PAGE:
Brunch & Culture • Royal Museums of Fine Arts
Living in Belgium is a real delight thanks to the wide variety of cities and landscapes to visit. There's just one catch to our country: the weather. If you're often faced with the question what to do when it's cold or raining, I might have the answer: Grab a friend, go for brunch and visit a museum! For this first "Brunch & Culture" post, let's head to Brussels and the Royal Museums of Fine Arts of Belgium.
L'Arrière-Pays (60 Rue des Minimes) feels very Parisian to me. When you enter the restaurant, it's like you're suddenly in the Marais! On Saturday and Sunday noon they offer a great brunch composed of bread, yogurt, fruit, cheesecake and eggs. And it's just €19,90, drinks included. The place fits really well into this beautiful area that's packed with antiquaries and is therefore perfect to get you in the mood for an artistic afternoon. And in summer their terrace is definitely an extra asset!
After having brunch, head to the Royal Museums of Fine Arts of Belgium, also know as "Musées royaux des Beaux-Arts", located across the Place Royale. This historic building actually houses four different museums. You can either get access to one of them for €8,00 or you can choose to get access to all four for €13,00. I recommend the second option for a full afternoon of artistic discoveries!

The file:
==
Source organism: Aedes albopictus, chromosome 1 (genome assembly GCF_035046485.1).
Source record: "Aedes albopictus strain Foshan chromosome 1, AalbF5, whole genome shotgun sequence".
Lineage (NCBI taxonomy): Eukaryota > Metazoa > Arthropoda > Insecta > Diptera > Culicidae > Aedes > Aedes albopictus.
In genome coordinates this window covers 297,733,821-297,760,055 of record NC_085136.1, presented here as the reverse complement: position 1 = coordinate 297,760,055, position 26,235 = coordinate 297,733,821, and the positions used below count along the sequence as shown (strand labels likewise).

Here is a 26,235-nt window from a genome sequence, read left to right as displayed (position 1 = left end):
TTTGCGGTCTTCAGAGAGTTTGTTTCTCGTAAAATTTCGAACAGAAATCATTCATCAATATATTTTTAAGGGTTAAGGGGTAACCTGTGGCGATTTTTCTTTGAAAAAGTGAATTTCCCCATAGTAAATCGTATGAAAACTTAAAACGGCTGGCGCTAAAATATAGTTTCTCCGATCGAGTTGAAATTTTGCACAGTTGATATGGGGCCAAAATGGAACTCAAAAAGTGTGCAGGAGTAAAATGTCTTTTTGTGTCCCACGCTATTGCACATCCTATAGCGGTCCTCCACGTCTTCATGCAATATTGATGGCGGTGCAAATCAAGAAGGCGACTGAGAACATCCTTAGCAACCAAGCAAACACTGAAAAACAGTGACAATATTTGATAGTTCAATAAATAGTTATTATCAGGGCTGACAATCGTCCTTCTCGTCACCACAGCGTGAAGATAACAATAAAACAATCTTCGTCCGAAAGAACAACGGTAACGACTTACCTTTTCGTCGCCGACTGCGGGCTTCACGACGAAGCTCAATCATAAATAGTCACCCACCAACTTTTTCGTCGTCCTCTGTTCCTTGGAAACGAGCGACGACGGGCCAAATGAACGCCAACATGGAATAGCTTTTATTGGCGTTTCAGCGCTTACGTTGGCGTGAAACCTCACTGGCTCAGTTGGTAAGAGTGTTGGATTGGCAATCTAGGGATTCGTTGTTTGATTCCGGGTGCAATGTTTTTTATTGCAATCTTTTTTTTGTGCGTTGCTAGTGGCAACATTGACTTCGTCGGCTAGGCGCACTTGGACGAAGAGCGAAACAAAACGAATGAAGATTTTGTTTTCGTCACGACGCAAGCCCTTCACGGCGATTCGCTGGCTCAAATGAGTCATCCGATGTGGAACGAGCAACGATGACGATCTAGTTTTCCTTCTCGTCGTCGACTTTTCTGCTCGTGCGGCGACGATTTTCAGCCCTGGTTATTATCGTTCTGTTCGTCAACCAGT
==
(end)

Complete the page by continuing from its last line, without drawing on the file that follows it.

The Oldmasters Museum upstairs has the most exquisite setting. Its collection is composed of major paintings ranging from the 15th to the 18th century. Here you'll come across the famous "Landscape with the Fall of Icarus" by Bruegel for example.
The Fin-de-Siècle Museum downstairs is less flamboyant but the works displayed are my favourites. It is dedicated to the 1900s, a very prolific period for the arts, and features beautiful, romantic paintings, but also sculptures, objects, etc.
The Modern Museum is dedicated to the works ranging from the 18th century until today. A part of the museum is on the same level as the Oldmasters museum, this is where the famous "The Death of Marat" by Jacques-Louis David is located. Another part takes the form of temporary themed exhibitions in the "Patio" room. The Modern collection is undergoing some changes and will be moved to a different location in Brussels at some point.
The Magritte Museum is an institution on its own. If you love Surrealist art and Belgium like I do, then you've got to love Magritte! The museum has the largest collection of works in the world by the Belgian artist so you can easily dedicate an afternoon to the exploration of this museum alone.